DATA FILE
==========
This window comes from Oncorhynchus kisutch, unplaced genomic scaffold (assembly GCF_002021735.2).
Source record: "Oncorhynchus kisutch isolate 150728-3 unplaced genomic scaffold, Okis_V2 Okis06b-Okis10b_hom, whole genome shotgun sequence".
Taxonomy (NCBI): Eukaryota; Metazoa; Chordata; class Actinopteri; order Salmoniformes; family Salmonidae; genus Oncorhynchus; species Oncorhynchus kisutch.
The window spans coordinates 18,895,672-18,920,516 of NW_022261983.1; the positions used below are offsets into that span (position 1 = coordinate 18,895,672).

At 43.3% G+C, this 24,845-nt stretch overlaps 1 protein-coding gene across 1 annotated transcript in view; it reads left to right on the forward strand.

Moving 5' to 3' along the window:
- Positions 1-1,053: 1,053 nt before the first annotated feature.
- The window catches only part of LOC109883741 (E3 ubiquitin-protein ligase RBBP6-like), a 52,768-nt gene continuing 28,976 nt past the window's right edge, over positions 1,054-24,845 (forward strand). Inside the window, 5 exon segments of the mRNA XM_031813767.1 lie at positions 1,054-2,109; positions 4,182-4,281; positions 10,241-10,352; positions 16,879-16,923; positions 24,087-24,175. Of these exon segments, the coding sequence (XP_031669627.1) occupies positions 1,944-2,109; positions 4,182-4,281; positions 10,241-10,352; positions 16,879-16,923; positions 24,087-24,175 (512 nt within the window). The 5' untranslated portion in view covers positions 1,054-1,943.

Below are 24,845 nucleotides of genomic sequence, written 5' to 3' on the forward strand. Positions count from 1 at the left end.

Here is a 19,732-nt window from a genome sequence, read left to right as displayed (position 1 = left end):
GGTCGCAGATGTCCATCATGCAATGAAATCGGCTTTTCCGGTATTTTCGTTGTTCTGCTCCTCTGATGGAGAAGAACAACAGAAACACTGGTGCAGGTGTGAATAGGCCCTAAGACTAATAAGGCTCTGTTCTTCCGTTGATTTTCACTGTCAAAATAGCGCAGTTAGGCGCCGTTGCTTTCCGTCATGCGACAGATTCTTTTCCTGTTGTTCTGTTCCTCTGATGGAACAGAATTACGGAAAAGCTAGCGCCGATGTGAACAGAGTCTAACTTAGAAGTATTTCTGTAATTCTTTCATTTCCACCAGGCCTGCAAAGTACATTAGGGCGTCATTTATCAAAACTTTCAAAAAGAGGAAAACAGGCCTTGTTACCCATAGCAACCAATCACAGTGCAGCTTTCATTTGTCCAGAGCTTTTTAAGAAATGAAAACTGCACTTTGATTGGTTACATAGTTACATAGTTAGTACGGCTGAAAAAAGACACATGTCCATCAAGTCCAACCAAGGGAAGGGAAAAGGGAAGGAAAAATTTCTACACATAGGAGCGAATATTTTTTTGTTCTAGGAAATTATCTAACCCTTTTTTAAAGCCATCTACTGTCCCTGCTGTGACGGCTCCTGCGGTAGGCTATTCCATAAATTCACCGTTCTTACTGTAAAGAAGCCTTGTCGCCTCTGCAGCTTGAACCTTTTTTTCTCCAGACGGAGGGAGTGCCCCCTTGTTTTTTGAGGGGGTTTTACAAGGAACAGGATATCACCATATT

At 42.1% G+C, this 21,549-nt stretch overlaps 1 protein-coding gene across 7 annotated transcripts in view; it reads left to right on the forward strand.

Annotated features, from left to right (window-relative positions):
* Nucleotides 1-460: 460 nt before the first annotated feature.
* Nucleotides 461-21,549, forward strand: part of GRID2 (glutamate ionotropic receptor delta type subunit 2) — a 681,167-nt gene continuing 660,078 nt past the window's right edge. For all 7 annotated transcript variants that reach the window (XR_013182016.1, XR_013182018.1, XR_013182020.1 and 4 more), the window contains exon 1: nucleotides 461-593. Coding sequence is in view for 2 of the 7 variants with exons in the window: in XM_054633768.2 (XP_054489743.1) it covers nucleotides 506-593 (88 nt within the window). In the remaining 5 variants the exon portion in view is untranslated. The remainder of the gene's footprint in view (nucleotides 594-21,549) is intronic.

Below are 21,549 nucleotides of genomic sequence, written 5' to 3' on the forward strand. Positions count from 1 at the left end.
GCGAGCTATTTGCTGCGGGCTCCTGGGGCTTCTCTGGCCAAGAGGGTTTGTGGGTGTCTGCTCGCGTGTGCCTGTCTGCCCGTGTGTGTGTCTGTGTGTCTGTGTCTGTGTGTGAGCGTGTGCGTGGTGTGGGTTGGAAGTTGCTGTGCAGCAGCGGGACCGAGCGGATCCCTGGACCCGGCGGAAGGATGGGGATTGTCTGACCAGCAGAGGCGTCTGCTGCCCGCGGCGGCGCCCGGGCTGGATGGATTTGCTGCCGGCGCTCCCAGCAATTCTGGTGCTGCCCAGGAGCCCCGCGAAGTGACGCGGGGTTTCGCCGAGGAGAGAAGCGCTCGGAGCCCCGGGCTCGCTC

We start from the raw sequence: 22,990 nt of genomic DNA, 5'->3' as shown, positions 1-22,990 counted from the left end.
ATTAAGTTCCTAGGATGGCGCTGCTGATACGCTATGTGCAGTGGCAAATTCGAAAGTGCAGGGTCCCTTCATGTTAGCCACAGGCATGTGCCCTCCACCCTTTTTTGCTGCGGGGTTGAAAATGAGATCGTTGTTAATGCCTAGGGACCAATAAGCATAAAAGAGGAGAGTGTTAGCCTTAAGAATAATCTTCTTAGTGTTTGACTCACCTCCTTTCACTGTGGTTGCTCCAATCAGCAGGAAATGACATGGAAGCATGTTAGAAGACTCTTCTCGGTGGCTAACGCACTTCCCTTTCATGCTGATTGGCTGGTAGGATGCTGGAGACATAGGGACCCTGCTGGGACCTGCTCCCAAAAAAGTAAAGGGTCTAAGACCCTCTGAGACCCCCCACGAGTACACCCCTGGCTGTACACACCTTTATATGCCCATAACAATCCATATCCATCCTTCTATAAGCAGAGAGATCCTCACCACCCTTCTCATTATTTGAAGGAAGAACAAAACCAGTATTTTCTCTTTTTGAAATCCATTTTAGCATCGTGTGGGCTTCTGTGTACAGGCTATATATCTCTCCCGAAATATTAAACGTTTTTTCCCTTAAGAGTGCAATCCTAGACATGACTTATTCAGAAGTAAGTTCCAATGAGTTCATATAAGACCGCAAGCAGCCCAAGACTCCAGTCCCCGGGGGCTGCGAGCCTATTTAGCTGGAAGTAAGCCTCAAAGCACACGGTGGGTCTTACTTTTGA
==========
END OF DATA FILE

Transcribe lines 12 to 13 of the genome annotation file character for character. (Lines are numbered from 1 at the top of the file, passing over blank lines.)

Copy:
At 42.1% G+C, this 21,549-nt stretch overlaps 1 protein-coding gene across 7 annotated transcripts in view; it reads left to right on the forward strand.

Annotated features, from left to right (window-relative positions):